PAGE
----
By Cody Lodi
Design Principal Cody Lodi AIA, LEED AP has established himself as a design leader and a creative collaborator at Weber Thompson. He has over 15 years of experience working at all scales with a focus on creating healthy, high-performance architecture. He believes in leveraging emerging digital technologies and delivery methods to better inform the design process. Cody is a mass timber advocate and design lead in the Workplace studio.
There’s a reason why I’ve become a passionate advocate for mass timber adoption: What other material can amplify occupants’ health and wellness, address climate change realities and benefit the bottom line of my client’s projects? My enthusiasm for the progression of this type of architecture recently brought me to the International Mass Timber Conference in Portland, Oregon.
Walking onto the exhibit floor, one thing was clear – the industry is no longer in its infancy. It is growing exponentially. Presentations on tall timber towers and bespoke workplaces attracted crowds to the learning sessions, and a robust network of suppliers, fabricators and designers were present and eager to take mass timber into the mainstream.
Inspirational keynote presentations from Shigeru Ban and Jeanne Gang did not disappoint. Ban’s humility and humor highlighted his creative approach to making the most from renewable wood products and timber. While many of his projects were intended to be temporary, they evolved into more permanent installations because of the human connections made to the materials and the spaces they formed. He powerfully noted that, “Architecture is no longer temporary when it is loved.”
Jeanne Gang echoed the deep connection we have between wood and architecture. I appreciated her design approach to exploring local materials and vernacular building methods where her projects are created. Whether it be a Shakespearian inspired theater in Illinois, a park and pavilion in Memphis or a center for social justice in Michigan, she and her team have found inspiration in the traditional means and methods that wood provides for bringing meaning to spaces.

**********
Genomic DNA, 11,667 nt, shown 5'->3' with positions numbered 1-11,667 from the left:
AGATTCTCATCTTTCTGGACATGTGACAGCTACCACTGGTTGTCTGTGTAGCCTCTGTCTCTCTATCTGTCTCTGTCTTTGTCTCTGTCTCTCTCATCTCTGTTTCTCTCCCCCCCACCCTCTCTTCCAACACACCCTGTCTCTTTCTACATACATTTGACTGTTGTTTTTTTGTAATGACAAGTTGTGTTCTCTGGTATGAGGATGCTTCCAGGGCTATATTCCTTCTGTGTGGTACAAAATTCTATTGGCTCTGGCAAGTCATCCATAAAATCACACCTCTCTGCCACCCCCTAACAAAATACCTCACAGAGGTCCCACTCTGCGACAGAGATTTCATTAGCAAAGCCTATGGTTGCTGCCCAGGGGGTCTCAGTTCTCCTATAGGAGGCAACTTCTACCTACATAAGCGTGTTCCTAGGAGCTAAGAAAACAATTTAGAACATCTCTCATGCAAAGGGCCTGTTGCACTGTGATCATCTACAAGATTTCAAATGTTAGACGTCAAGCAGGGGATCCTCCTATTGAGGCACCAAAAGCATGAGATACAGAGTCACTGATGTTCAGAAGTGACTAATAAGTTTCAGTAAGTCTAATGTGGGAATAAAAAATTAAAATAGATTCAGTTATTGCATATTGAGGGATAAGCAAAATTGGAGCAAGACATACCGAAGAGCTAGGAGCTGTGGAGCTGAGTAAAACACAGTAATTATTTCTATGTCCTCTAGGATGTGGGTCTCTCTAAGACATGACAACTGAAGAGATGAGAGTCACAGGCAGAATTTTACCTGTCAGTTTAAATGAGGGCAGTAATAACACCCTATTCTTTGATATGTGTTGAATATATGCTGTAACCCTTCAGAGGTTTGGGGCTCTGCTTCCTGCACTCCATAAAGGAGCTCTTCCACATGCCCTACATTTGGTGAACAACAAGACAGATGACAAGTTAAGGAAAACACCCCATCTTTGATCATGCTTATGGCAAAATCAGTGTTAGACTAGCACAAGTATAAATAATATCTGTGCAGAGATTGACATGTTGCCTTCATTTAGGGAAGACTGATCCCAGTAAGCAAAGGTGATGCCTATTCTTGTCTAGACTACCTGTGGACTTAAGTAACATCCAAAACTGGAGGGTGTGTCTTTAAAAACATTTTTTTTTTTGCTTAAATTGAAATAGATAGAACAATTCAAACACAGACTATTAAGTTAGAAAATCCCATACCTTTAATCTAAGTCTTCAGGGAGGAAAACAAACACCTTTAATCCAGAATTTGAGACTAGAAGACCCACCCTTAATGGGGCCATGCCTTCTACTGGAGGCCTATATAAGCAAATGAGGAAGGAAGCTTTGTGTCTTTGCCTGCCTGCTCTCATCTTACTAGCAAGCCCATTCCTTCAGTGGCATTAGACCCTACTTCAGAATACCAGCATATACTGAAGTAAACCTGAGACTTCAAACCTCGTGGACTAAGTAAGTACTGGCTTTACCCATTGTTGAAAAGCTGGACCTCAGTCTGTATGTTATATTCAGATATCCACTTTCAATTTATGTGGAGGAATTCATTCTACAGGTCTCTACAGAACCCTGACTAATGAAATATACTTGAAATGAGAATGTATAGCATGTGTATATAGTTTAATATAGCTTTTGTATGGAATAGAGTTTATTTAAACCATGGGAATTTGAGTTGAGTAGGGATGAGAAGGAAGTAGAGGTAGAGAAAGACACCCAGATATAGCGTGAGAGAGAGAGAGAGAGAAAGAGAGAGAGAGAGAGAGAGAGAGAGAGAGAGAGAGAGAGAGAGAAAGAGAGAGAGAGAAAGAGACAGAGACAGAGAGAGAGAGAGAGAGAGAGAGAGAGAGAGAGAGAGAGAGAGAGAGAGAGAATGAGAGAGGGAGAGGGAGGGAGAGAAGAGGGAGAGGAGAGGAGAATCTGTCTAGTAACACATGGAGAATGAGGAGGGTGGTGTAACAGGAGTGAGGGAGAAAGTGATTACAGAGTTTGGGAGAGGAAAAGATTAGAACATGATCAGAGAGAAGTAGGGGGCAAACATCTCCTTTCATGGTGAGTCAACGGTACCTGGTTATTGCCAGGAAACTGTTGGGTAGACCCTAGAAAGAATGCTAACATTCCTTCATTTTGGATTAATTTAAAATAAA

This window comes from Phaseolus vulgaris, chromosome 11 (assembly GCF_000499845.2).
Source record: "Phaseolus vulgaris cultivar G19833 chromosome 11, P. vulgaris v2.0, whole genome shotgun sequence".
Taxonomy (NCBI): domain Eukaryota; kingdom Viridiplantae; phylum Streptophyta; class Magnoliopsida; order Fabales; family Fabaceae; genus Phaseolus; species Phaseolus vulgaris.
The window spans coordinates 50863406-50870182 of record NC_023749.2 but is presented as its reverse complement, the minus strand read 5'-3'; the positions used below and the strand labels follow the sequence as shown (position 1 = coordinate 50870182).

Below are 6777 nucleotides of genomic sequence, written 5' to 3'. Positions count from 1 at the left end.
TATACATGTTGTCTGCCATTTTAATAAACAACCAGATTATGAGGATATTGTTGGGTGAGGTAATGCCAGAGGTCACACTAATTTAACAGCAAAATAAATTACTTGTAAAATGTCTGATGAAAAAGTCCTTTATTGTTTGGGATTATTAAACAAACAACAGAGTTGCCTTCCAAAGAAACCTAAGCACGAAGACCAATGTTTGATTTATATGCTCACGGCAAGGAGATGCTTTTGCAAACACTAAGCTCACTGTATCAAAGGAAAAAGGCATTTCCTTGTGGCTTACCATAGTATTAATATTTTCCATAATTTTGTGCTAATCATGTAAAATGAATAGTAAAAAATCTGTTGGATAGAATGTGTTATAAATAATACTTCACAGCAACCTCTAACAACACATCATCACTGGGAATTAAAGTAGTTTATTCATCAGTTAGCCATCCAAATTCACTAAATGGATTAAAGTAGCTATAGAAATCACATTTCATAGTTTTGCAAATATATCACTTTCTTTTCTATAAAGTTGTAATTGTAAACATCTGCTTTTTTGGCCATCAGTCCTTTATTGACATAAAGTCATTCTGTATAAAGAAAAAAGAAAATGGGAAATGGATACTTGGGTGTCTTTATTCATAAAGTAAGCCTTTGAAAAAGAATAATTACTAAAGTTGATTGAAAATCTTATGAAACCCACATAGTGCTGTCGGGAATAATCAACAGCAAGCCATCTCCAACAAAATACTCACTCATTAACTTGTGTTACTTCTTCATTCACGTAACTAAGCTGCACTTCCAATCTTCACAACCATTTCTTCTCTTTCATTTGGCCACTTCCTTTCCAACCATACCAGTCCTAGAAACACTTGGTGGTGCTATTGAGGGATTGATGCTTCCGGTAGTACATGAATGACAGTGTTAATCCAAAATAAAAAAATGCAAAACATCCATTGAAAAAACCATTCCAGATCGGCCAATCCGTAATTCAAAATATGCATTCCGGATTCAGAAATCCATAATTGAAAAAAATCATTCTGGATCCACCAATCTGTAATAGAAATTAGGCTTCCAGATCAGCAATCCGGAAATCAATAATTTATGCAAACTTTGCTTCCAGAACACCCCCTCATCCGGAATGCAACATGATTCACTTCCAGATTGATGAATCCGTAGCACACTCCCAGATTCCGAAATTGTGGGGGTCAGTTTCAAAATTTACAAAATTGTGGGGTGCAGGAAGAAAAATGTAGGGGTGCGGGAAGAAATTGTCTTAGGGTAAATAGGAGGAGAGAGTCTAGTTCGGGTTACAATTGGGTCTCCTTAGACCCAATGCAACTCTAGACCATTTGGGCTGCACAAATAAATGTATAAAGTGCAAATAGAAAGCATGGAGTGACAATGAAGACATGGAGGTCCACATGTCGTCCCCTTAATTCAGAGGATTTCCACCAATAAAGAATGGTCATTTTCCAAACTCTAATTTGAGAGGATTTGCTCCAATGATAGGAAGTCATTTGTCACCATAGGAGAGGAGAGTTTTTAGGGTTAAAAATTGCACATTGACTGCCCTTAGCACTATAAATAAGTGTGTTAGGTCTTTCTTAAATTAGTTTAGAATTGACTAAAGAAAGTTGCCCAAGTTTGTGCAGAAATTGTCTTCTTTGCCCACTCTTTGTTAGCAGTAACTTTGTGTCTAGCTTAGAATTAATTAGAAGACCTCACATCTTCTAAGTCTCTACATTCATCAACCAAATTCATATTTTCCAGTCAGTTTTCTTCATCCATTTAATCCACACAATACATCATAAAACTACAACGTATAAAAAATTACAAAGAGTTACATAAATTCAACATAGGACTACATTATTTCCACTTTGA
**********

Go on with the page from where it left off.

An eye-opening fireside chat with regional forestry leaders discussed the important role the mass timber industry has in managing healthy forests. With climate change adding to the hazard of large-scale forest fires, responsible timber harvesting is critical to reducing and managing the fuel source in our forests. When done responsibly, timber procurement, can extract this renewable resource while replanting new trees for future growth and supporting local timber industries. Access roads built for timber harvest can also provide benefit for fighting fires and public access to hiking trails and campsites.
I spent an exciting (and exhausting) day making connections and touring mass timber projects and manufacturing facilities in and around Portland. Highlights included the new Adidas Headquarters expansion and Timberlab’s fabrication shop where we were able to see elements of the new PDX International Airport Terminal roof being fabricated. The massive and curvaceous 400,000 sf timber roof will utilize 3.3 million board feet of Douglas fir responsibly sourced from local landowners and Pacific Northwest tribes. It is a sight to behold – comprised of eighty-foot glulam arches, 3 x 6 timber lattice, and mass plywood panels to complete the complex curves around large circular skylights. I can’t wait to see it complete in 2025.
Coming back from the conference I am energized and determined to continue bringing more mass timber projects to market. Watching two of our largest mass timber projects start construction this year validates the effort we’ve put in to progressing the mass timber movement. 35 Stone will be a five-story, mixed-use office seeking Living Building petal certification and Northlake Commons will be the largest lab-ready office project to be constructed with mass timber in Seattle. These projects will give us the backdrop to continue the discussion of the merits of mass timber design. Keep an eye out for more conversations in the months to come.